‘Body’ politic

Befitting a production that condemns a simplistic view of sexuality and gender, “The Student Body” evades classification. It is both performance art and play, both historical re-creation and original narrative. Although it is sometimes more provocative than constructive, it is ambitious and thoughtful throughout. Because the movie has impressive direction and stellar acting, its faults are easily forgiven.

The 90-minute production is comprised of a dozen or so short vignettes set at Yale, dealing with homophobia, sexual liberation, walks of shame, misogyny and even prostitution. Covering so much ground so quickly leaves little room for novel or profound analysis.

The show is at its best when it stays personal. But the historical segments — treatment of nude posture photos taken of incoming Yale freshmen and exploration of the attitudes toward women before coeducation — generally fall flat. It’s the more personal scenes that resonate: two actors (Jacob Liberman ’10 and Raphael Shapiro ’12) rehearsing a romantic scene from “Twelfth Night,” a drag queen (Cory Finley ’11) leading “Sex Signals,” a frustrated stoner (Cordelia Istel ’10) trying to seduce her lesbian roommate.

This inconsistency may be due to the nature of the production and the limits of an all-student perspective. Ten student collaborators created the work, which they discussed and rehearsed throughout the semester. The play was the brainchild of Mike Liebenluft ’10, who directed it with Emily Hoffman ’10 as an independent study. The cast and crew decided to focus on issues of gender and sexuality.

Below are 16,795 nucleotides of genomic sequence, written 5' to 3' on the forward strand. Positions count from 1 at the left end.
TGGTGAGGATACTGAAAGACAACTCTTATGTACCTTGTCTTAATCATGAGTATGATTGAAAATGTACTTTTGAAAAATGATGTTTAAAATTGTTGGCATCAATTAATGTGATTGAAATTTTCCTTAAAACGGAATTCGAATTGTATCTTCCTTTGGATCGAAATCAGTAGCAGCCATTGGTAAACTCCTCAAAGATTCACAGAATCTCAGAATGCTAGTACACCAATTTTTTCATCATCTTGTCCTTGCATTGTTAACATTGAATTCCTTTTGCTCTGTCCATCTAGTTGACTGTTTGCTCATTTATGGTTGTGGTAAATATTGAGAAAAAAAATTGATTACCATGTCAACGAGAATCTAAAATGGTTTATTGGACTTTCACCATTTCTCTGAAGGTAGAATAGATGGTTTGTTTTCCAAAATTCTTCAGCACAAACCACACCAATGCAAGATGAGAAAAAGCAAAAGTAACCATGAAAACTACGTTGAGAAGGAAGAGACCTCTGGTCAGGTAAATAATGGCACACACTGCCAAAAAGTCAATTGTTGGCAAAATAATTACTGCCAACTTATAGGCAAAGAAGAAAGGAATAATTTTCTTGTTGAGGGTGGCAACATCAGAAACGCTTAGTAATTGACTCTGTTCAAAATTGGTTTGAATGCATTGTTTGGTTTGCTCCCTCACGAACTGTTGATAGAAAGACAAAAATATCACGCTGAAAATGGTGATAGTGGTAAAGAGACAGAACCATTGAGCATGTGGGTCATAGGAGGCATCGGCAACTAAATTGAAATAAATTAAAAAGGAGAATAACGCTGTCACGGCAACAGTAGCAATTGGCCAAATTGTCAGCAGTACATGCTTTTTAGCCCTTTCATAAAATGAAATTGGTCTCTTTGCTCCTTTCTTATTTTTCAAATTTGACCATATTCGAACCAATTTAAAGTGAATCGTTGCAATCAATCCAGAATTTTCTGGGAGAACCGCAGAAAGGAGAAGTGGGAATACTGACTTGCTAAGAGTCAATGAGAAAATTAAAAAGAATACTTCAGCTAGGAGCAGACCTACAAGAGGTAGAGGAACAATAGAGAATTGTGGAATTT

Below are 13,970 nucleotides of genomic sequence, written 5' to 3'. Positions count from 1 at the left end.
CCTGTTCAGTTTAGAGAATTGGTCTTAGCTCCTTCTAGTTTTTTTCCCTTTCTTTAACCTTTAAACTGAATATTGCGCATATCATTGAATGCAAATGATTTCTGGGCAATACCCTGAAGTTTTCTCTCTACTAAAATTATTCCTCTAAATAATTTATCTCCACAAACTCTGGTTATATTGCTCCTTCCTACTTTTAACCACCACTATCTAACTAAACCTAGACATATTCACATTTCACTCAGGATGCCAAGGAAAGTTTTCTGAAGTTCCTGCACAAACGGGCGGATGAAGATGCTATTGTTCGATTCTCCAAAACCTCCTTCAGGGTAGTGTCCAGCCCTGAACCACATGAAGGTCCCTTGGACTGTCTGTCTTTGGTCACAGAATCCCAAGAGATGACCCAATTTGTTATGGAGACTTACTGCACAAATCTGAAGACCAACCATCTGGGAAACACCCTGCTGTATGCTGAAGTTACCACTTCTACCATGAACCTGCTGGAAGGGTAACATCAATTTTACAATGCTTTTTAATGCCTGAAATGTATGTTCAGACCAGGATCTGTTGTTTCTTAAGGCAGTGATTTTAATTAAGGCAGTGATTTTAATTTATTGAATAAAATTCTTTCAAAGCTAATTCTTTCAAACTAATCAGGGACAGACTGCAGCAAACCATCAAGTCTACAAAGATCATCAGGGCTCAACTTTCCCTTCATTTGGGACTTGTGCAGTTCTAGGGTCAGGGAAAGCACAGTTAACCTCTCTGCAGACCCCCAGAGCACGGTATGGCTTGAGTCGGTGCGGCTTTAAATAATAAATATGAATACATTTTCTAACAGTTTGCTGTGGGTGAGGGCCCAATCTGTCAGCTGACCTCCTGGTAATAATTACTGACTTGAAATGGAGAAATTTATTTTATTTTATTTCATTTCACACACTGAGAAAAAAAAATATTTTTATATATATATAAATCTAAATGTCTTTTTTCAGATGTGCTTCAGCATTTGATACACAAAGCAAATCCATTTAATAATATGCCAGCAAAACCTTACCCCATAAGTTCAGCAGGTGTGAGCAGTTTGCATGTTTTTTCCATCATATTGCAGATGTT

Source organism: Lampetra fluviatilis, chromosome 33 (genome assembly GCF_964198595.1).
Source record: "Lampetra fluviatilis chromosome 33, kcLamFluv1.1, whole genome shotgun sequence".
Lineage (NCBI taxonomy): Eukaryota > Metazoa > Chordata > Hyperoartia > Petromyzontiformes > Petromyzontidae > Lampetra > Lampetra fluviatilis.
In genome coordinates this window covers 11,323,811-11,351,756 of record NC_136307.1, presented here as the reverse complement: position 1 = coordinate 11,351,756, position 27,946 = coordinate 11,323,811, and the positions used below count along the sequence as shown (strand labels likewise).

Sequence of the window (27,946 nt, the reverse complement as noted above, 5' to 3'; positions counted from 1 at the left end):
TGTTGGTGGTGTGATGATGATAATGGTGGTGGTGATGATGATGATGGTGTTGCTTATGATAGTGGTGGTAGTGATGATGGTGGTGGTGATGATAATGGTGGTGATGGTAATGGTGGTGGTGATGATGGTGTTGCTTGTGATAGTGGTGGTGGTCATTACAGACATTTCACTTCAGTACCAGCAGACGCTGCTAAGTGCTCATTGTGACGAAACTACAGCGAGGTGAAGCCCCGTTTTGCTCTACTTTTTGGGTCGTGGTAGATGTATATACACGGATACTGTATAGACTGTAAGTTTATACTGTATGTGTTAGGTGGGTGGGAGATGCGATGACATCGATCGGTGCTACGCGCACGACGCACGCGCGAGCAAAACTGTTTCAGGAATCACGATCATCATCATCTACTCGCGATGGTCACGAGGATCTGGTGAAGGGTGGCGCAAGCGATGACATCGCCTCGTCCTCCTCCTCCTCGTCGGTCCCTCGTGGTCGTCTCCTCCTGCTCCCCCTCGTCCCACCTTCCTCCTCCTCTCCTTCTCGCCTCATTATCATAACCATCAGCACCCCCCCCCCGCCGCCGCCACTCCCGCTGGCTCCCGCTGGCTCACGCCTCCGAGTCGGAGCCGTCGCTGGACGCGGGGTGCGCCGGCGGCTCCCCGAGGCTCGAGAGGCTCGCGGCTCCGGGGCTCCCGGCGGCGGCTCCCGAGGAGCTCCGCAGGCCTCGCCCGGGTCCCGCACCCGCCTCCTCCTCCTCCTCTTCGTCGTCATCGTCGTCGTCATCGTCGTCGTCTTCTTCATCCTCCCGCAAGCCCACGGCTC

The more abstract, absurdist moments of the show can feel rushed and forced at times. It’s as if the play’s creators simply didn’t want to let interesting material they dug up go to waste. With another few weeks of tweaking and honing, the production likely could have been filtered and specialized, allowing the writers to figure out exactly what they wanted to say. As it stands, the show simply says everything it can think of as quickly as possible… but maybe that’s okay.

The greatest strength of the show is the outstanding and varied performances from the five actors: Peregrine Heard ’11, Liberman, Shapiro, Istel and Finley. The five display incredible comfort and versatility, each taking full advantage of their stage time. Liberman’s turn as a desperately earnest actor performing “Twelfth Night” and Istel’s as an insensitive seductress stand out.

It’s an imbalanced and imperfect production, but the creators would likely be the first to admit that. The play does accomplish its intention — it raises issues, and it frames thoughtful questions. It’s hard not to find a little piece of yourself in every moment, regardless of your age, gender or sexuality.

The direction is unique, and its risks pay off. Nude scenes, lesbian kisses and a gender-neutral housing dance number set to a medley of Ludacris, Britney Spears and the Whiffenpoofs all feel organic and purposeful and not, well, ludicrous.

During a week in which Perez Hilton has become the spokesman for gay marriage and Susan Boyle has become a national hero for entirely misogynistic reasons, “The Student Body” is entirely refreshing due to its energetic and sincere approach to contested issues.

The show shares a double bill with Maia Karo’s ’09 senior project in Theater Studies, “Three Interrupted Sisters.” Karo’s show begins at 7 p.m. tonight, and at 1 and 7 p.m. Saturday. “The Student Body” starts at 8:15 p.m. tonight and at 2:15 and 8:15 p.m. Saturday.

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